|Momohime goes to Hell.|
Last night I blitzed through the last half of Momohime's campaign, getting her first ending. She and Kisuke each have three - dependent on the swords you wield going in to the final battle. The swords necessary for the second ending are only given to the player once they beat both Kisuke and Momohime's campaigns (about eight hours each), but the player can easily defeat the campaigns at around level 40. The swords that must be used for the second ending are then unlocked, but the player can only wield them when their Strength and Endurance stats are around 100 each - about level 50 - so I warped around the map with Momohime, beat some of Kisuke's bosses (you can go where the other character went, and fight the bosses they fought - a nice touch), leveled her up and returned to get the second ending.
What's really cool is I find each ending equally satisfying. Her first ending is a delicious close to her relationship with Jinkuro, but Ending 2 plays a bit further with it and goes to a happier place. They riff on the same emotion and the same conclusion of how the relationship's grown, but you're... I don't know, happier for everyone
|I love how crazy the plot gets.|
I don't often become really attached Vita games. Perhaps their portable nature kind of encourages the player to easily walk away - or perhaps, as with PS3 games, saturation has taken its toll on my heavy gamer heart - but Muramasa feels like it's achieved the kind of long-term affection few Vita games can. Games like Guacamelee and Gravity Rush.
|Momohime goes to Heaven.|
I am now in the process of exploring every nook and cranny of Muramasa's mini-Japan, defeating all the optional Demon Caves and leveling Momohime up to 99 so she can wield the ultimate blade which I think is called the Oboro Muramasa, but I can't be sure because you don't see a weapon's name until you have it forged.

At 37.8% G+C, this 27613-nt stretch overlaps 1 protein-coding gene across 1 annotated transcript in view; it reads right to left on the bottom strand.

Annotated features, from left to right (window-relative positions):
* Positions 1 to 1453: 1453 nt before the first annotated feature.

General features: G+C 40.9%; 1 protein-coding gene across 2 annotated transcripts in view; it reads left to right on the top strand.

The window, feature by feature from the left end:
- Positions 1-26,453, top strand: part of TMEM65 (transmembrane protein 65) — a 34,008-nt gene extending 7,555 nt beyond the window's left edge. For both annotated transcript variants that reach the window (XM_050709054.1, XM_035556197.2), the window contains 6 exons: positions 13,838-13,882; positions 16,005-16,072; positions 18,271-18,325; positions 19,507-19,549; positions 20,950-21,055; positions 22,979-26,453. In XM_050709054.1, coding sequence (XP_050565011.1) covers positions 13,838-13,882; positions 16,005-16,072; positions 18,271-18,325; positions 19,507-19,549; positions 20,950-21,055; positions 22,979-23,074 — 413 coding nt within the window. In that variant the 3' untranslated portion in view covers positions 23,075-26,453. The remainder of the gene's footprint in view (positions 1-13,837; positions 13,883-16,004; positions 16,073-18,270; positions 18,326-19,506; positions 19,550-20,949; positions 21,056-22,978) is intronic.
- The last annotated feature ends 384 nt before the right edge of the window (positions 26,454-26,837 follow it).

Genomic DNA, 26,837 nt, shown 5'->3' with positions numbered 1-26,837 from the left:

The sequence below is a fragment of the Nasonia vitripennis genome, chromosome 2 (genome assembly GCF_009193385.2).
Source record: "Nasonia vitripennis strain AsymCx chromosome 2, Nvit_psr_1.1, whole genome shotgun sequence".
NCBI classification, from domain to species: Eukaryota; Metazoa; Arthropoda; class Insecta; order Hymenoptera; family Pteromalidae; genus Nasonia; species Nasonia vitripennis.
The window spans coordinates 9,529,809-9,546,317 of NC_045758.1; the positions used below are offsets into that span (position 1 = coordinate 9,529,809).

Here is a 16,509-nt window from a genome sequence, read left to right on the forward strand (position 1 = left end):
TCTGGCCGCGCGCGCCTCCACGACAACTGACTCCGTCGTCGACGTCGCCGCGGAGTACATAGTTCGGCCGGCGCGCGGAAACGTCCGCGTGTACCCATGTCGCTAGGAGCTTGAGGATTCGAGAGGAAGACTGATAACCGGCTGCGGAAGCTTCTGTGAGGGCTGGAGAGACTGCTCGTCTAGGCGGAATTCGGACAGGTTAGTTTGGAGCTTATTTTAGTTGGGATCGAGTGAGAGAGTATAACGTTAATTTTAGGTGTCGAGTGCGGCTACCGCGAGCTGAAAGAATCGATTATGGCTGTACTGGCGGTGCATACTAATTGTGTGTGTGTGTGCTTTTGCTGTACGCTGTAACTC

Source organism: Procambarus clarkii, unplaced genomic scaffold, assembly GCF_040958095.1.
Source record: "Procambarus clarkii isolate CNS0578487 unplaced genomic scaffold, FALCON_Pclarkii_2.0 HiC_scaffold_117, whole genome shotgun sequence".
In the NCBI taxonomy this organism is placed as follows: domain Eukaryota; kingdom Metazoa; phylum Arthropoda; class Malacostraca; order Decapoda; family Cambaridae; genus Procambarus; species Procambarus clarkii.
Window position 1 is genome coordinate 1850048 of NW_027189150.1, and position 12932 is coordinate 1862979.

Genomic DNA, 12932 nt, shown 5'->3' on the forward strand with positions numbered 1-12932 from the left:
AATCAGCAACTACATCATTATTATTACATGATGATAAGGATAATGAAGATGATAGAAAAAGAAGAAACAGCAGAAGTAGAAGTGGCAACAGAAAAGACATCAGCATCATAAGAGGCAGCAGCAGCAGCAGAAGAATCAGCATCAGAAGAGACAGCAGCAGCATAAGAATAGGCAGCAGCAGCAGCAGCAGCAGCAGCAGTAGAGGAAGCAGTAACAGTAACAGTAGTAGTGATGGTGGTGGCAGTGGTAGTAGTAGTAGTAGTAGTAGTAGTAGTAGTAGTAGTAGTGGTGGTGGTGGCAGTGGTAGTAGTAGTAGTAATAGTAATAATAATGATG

I keep thinking of that scene in Kill Bill where Hatsuo Hanzo presents The Bride with her custom sword. "If on your journey, you should encounter God, God will be cut."
I am gonna' get that sword, and see just how far this road goes.
I am gonna' platinum this game. Or try to, anyway.
...which isn't a feeling I often get. The last time I got it was for Guacamelee, where I'm only one trophy shy of the platinum. The Vita version insists I haven't beaten it on hard mode (which is bullshit - but maybe it was on PS3), but that's more of a pleasure than a chore, so I can't hold it against it.
No, I'm gonna' enjoy this. Might even give the next couple of Shahid's indies a pass, unless something really interesting like Stealth Bastard or Lone Survivor show up.
|From the ending credits - another great header option.|
I've gotten more use out of my Vita lately than I did when the platform launched - and it was a pretty dense launch lineup, with Rayman and Uncharted and a good half-dozen must-see titles. Lately though, with just Guacamelee, Hotline Miami, a curiosity about a lot of interesting games on the platform (Rymdkapsel, WipEout, Atelier) and now Muramasa, I really feel like the Vita has achieved the potential I felt it had when I first laid hands on it.
Occasionally on message boards, on Twitter, in the comments sections of the enthusiast press, I'll see comments wondering why on Earth anyone suggests that the Vita isn't a phenomenal handheld - and I always have the same answer:
"If someone doesn't love the Vita, I have to posit it's because they don't have a Vita."